date: 2012 November 21 (Wed) 15:00-16:00
room: Hokkaido University, Science Bldg. #8, Cosmo-studio
speaker: Marco Casolino (RIKEN)
organizer: Shigeto Watanabe, Ryoichi Tsurumaki
title: Studying the Universe and the Earth from space with JEM-EUSO & Micro-UVT missions
abstract: The Extreme Universe Space Observatory on the Japanese Experiment Module (JEM-EUSO) of the International Space Station (ISS) is the first mission that will study Ultra High-Energy Cosmic Rays (UHECR) from space. JEM-EUSO will observe Extensive Air Showers (EAS) produced by UHECRs traversing the Earth's atmosphere from above. This project will help to clarify the origin and sources of UHECRs as well as the environment traversed during production and propagation.
Possibly, this will bring new light onto particle physics mechanisms operating at energies well beyond those achievable by man-made accelerators.

The scientific goals of the JEM-EUSO include a systematic observation of the surface of the Earth in the infra-red and ultra-violet bands, studying also atmospheric phenomena (Transient Luminous Effects, aurorae, phenomena of bioluminescence.).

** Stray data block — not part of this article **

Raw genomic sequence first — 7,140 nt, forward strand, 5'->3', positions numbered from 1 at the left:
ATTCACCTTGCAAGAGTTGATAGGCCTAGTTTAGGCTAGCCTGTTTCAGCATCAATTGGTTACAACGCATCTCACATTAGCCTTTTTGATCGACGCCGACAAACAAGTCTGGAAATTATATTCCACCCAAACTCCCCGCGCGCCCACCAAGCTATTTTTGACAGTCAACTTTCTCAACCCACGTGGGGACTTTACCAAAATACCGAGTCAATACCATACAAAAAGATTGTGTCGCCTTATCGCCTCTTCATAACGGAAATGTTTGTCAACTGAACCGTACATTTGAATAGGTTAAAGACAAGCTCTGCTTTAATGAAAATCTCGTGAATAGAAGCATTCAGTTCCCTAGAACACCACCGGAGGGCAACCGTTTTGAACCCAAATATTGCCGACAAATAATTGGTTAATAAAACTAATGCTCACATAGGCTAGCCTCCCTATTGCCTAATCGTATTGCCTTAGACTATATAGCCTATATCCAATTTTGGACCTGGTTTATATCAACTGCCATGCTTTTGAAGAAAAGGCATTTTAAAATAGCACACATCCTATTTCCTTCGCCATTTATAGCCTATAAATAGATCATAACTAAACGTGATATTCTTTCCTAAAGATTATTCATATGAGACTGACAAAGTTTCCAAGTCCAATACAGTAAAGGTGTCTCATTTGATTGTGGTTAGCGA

The apparatus is a 2 ton detector using Fresnel-based optics to focus the ultraviolet (UV) light from EAS on a focal surface composed of about 6,000 multianode photomultipliers for a total of 300,000 channels.

Micro-UVT is a compact telescope with wide Field-of-view (F# 0.92) based on an optical system employing Fresnel lenses, with a focal surface of 768 pixels. It is capable of detecting very low signals (few photons) from space in the UV range by using high speed (microsecond) electronics. The detector is based on the same technology of JEM-EUSO and is devoted to the observation of the Earth in various night conditions, from oceans, to ground (snow, towns, forest, ice, tundra….) and in changing moon phases.

The telescope will be launched in the pressured section of the ISS, soft-coupled to the launch capsule.
Once on the station it will be tested in the pressurized section, either in the WORF window or in the UV-transparent window of the Russian Section of the ISS.

Subsequently it will be placed - using the JEM airlock - on the outside to the station and coupled to the robotic arm to perform observations of the earth during the night in the UV range.
A number of sessions, in various conditions and time will be performed.

In this seminar we will discuss the status and perspectives of the two missions both respect to cosmic ray astrophysics and Earth Observations and in light of existing missions.
keywords: Cosmic Ray, Earth Observation, International Space Station